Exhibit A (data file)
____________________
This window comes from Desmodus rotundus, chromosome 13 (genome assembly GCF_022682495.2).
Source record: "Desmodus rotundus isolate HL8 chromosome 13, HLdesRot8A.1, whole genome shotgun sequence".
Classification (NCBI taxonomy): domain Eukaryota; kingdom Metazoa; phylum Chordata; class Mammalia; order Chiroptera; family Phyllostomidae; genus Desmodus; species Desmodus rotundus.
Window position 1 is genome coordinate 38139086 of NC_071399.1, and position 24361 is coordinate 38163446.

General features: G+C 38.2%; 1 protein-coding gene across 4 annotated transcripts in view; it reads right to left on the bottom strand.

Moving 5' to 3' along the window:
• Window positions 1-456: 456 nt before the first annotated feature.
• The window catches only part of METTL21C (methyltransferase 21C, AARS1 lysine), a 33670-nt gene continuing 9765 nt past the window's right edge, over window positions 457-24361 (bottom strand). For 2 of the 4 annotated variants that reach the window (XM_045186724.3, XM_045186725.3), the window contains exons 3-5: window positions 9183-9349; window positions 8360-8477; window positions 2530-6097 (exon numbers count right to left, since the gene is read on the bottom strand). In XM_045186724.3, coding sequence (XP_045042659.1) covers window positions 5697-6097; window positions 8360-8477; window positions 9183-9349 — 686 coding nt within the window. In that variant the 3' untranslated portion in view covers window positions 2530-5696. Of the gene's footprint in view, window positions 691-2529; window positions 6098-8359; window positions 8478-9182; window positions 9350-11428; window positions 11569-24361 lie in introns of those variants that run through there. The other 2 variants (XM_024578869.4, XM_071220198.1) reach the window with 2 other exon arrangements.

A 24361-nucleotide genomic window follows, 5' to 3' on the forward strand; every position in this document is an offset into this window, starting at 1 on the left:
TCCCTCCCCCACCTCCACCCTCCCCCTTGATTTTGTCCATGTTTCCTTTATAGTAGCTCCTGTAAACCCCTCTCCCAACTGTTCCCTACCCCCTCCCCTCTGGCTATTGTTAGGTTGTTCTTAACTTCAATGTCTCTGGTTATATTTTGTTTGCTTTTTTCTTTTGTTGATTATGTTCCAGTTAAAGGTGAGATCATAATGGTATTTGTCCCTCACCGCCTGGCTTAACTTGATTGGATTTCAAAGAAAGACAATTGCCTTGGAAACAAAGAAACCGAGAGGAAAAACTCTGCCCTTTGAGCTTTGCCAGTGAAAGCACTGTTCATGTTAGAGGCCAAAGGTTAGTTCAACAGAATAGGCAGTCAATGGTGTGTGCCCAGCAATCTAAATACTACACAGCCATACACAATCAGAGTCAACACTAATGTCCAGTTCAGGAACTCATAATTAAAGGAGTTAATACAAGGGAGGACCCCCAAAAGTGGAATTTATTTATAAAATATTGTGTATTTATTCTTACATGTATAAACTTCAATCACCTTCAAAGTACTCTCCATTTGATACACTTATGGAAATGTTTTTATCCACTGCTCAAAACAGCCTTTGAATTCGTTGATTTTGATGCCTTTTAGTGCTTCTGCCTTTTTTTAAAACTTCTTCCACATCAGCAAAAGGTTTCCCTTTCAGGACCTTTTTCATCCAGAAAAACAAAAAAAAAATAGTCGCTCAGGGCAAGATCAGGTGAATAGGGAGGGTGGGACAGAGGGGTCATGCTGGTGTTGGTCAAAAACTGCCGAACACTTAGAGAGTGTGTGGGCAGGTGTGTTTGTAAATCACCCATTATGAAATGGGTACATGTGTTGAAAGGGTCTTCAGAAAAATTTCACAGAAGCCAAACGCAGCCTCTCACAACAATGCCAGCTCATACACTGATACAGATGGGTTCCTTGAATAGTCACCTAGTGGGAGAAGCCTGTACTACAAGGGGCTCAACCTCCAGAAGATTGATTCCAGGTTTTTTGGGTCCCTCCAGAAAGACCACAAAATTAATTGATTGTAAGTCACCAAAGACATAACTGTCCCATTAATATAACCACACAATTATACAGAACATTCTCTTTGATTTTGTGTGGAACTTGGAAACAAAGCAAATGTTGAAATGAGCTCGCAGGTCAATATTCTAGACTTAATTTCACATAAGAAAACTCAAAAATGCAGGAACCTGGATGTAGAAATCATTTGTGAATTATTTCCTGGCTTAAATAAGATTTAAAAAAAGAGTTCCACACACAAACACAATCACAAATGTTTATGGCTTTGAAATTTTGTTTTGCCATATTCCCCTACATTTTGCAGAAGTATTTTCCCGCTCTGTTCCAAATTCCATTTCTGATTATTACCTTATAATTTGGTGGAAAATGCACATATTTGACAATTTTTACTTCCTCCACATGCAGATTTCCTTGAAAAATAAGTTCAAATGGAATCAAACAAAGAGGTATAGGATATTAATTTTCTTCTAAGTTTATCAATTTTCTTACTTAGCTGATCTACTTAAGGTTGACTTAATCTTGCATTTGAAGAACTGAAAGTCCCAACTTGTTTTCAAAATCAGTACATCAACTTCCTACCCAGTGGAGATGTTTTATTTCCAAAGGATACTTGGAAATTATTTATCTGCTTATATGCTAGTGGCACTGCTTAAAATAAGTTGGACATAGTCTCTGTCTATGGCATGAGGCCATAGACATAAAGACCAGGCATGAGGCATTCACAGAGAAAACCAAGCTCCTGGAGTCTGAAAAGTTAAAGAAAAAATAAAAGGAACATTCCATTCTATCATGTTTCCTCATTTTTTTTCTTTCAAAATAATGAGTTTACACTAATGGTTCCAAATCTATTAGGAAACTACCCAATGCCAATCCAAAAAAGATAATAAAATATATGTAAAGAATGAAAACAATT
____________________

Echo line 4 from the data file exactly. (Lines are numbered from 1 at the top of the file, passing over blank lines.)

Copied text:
Window position 1 is genome coordinate 38139086 of NC_071399.1, and position 24361 is coordinate 38163446.